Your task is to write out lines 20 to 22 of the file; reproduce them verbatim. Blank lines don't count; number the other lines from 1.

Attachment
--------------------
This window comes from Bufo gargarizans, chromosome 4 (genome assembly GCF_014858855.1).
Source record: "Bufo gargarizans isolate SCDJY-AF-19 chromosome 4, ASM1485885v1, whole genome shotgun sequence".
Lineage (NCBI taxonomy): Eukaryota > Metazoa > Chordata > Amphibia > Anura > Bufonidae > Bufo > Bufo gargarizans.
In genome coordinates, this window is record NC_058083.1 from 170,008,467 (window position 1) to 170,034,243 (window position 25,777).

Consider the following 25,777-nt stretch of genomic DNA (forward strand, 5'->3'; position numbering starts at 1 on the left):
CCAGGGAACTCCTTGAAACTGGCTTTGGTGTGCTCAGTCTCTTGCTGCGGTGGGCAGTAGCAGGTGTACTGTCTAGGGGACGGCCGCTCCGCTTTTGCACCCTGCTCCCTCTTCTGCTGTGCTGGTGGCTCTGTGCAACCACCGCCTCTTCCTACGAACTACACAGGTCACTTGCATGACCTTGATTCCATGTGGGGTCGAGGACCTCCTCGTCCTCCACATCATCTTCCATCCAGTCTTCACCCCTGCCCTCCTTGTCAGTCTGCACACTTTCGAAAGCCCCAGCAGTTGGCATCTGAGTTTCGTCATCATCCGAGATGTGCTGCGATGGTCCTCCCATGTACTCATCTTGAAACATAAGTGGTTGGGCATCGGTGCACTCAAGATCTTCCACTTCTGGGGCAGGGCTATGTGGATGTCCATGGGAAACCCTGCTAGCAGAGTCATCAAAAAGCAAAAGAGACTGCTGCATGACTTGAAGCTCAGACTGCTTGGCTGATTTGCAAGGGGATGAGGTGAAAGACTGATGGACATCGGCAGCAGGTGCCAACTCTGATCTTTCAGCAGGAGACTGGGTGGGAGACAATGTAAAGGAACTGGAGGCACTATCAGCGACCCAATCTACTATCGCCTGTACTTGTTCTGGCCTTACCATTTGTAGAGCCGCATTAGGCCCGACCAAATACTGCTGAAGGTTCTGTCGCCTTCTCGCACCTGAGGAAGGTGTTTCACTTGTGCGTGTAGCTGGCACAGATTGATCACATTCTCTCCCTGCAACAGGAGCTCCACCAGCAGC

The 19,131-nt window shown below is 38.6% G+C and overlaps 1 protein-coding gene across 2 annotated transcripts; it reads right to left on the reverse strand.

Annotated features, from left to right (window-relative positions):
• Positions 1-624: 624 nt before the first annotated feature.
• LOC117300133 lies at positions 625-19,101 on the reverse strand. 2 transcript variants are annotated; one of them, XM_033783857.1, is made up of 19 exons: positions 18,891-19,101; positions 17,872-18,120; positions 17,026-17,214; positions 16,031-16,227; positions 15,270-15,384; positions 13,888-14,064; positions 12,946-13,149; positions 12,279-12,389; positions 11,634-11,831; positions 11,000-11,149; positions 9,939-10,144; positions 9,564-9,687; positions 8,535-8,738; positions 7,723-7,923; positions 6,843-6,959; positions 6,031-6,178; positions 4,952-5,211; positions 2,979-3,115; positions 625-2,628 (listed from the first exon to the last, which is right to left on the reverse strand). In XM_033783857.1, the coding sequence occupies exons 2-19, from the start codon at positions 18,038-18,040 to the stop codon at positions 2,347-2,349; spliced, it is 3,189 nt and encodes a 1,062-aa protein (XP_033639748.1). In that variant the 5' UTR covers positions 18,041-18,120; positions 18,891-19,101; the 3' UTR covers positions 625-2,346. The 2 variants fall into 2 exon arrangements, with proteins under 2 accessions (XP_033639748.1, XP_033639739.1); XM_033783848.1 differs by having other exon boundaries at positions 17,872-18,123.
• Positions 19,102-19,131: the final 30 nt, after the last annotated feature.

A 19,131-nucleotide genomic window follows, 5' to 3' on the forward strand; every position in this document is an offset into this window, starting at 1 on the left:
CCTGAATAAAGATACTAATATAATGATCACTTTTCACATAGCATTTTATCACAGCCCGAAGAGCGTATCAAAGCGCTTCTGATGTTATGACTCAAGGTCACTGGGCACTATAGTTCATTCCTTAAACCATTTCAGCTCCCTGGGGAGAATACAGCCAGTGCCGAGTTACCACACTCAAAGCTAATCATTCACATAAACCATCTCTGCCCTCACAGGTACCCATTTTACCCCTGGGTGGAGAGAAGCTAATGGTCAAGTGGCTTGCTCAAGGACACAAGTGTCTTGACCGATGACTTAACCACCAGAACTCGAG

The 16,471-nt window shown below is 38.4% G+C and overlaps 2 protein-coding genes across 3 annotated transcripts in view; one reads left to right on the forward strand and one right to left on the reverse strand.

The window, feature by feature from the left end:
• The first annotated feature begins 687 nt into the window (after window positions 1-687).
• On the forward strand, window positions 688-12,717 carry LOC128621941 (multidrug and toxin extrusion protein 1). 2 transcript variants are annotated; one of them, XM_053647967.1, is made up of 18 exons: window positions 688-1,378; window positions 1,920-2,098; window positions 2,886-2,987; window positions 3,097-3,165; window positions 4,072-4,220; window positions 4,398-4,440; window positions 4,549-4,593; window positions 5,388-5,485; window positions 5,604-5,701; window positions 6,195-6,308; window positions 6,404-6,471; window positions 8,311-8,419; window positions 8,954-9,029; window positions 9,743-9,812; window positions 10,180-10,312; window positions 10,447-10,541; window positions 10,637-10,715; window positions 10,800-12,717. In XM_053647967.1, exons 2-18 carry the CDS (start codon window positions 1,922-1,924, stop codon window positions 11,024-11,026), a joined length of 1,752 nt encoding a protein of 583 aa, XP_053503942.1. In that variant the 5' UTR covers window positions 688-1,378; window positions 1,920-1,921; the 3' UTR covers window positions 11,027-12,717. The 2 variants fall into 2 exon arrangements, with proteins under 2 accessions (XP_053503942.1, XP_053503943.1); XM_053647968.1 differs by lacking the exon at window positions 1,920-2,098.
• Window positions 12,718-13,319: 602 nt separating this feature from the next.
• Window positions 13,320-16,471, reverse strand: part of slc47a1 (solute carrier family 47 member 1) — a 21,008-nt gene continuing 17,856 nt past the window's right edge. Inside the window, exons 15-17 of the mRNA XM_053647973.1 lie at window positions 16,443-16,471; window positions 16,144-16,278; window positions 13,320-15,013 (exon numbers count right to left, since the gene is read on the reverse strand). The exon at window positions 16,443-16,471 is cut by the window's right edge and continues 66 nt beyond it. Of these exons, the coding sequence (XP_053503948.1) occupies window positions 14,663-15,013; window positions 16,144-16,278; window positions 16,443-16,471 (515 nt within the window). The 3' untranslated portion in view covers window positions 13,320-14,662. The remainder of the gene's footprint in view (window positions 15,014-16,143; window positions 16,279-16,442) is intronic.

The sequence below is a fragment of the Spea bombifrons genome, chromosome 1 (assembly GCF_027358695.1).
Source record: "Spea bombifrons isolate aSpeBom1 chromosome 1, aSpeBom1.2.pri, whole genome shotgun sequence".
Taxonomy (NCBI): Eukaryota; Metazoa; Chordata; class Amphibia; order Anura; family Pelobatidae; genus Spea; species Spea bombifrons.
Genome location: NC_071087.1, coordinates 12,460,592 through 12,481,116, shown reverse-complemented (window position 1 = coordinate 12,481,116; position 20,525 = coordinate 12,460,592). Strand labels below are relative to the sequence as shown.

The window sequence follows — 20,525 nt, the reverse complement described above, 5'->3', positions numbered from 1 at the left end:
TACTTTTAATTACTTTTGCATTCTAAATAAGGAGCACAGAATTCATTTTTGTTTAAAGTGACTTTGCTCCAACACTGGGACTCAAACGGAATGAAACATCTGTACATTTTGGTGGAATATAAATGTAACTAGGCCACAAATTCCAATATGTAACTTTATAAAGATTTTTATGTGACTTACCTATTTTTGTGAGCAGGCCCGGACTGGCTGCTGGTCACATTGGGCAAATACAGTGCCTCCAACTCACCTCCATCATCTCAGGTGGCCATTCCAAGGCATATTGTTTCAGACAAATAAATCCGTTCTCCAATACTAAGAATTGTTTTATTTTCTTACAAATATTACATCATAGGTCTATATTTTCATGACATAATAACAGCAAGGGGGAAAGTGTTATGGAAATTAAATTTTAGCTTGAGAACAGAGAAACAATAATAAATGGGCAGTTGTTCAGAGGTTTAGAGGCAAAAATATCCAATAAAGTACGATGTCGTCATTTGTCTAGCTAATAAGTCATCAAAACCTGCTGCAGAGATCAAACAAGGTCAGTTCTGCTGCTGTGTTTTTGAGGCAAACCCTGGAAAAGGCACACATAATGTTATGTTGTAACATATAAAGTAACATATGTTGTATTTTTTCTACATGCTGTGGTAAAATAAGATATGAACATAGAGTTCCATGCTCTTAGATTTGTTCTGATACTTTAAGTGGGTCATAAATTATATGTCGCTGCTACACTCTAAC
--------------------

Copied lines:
The sequence below is a fragment of the Spea bombifrons genome, chromosome 1 (assembly GCF_027358695.1).
Source record: "Spea bombifrons isolate aSpeBom1 chromosome 1, aSpeBom1.2.pri, whole genome shotgun sequence".
Taxonomy (NCBI): Eukaryota; Metazoa; Chordata; class Amphibia; order Anura; family Pelobatidae; genus Spea; species Spea bombifrons.